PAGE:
Stop Stigmatizing Mental Health in Sports

Target: David Haggerty, President of the International Tennis Federation

Goal: Increase support for athletes who have overwhelming mental health concerns.

A young person with a history of depression and severe anxiety comes to higher-ups seeking help and some measure of relief from the enormous stress. Instead of offering this aid or even a kind, supportive word, the adults in the room instead bully and threaten. If this scenario unfolded in any American town, outrage would follow. Such an incident is not theoretical for one young tennis star, however. She chose her mental health over the intimidation, but in the absence of change too many other young people may be pushed to or over the edge.

Since her professional career began at a young age, Naomi Osaka has become one of tennis’ biggest draws. Like many other athletes who became superstars so young, with the championships and the fame have come crippling bouts of mental illness. When she recently requested that she not be forced in front of cameras immediately following matches, sport officials threatened fines, disqualifications, and other sanctions. Osaka accepted the fines and requested they be donated towards mental health charities. The French Tennis Federation, the organization responsible for the threats, later seemingly shamed Osaka further in a since-deleted tweet. She later withdrew from the tournament in which she was competing, citing mental health concerns.

This type of behavior from authorities further stigmatizes mental illness and discourages individuals suffering from these issues from seeking help. Sign the petition below to demand these greedy organizations perform a wellness check on their own standards and practices.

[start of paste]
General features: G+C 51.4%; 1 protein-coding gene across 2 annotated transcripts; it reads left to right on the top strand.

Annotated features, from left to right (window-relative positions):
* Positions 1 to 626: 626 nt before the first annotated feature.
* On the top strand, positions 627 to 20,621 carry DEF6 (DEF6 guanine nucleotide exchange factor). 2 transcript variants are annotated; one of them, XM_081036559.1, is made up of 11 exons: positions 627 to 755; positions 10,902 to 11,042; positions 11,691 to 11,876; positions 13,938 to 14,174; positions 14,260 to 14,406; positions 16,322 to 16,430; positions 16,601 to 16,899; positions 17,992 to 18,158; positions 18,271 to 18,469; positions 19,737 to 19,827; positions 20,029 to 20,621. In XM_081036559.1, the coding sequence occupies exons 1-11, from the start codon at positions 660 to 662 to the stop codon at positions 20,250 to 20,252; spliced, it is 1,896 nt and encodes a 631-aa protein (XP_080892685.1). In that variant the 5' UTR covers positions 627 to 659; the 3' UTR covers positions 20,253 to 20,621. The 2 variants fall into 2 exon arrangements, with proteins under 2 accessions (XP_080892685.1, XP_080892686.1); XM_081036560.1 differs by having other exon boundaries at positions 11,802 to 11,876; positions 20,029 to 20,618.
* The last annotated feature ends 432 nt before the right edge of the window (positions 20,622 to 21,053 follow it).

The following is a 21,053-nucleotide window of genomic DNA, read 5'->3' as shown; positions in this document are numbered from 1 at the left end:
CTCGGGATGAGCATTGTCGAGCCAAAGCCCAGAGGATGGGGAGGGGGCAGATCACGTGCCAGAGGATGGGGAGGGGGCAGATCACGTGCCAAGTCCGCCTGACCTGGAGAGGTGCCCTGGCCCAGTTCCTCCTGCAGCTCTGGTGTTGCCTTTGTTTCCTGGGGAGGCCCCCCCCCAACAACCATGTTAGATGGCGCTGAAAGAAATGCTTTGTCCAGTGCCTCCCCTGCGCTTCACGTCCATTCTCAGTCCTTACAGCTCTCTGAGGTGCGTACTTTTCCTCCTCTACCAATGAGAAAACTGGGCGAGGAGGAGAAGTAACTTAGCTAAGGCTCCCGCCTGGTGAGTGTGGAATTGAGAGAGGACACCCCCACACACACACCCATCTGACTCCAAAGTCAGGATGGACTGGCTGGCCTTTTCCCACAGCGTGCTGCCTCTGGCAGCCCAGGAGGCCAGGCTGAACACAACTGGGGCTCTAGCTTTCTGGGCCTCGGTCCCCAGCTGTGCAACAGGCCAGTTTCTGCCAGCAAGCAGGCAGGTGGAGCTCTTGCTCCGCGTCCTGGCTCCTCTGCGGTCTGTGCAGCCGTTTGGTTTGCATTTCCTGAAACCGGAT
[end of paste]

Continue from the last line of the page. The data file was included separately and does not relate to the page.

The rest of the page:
Dear Mr. Haggerty,

Rather than continuing to threaten Naomi Osaka during her first “wellness check” and reminding her about violating the rules, perhaps Grand Slam officials should have devoted their time and energy to taking a closer look at those dictates and the impact they have on athletes. Then, maybe they would not have to hastily amend public statements in the wake of losing one of their biggest stars. This time, please mean it when tennis’ governing bodies say, “mental health is a very challenging issue, which deserves our utmost attention.”

This newfound empathy and understanding is encouraging, but please do not let the words ring hollow. This sport once took measures to shield and safeguard its youngest and most vulnerable players from the pressures they faced. Rediscover this drive and engage with these athletes on a more fundamental level. Ask for their input regarding detrimental customs like the 30-minute press requirement. Commit to enacting the changes needed.

Truly see and treat these people less like commodities and more like human beings.


[Your Name Here]

Photo Credit: Cottonbro

One Comment

  1. Thank you for sharing this story with us. In fact, this is terrible. When I read such articles, I just realize that we have long forgotten that in addition to money and contracts, we should still have honor and kindness from each other. This is especially true of such situations when it was not necessary to put pressure on a person because nothing critical happened. Although I may not understand something, the tennis player herself acted with dignity and did not betray herself, for which she should be respected even more. I often meet situations in which they try to stigmatize not only physical but also mental problems and this is simply unacceptable.

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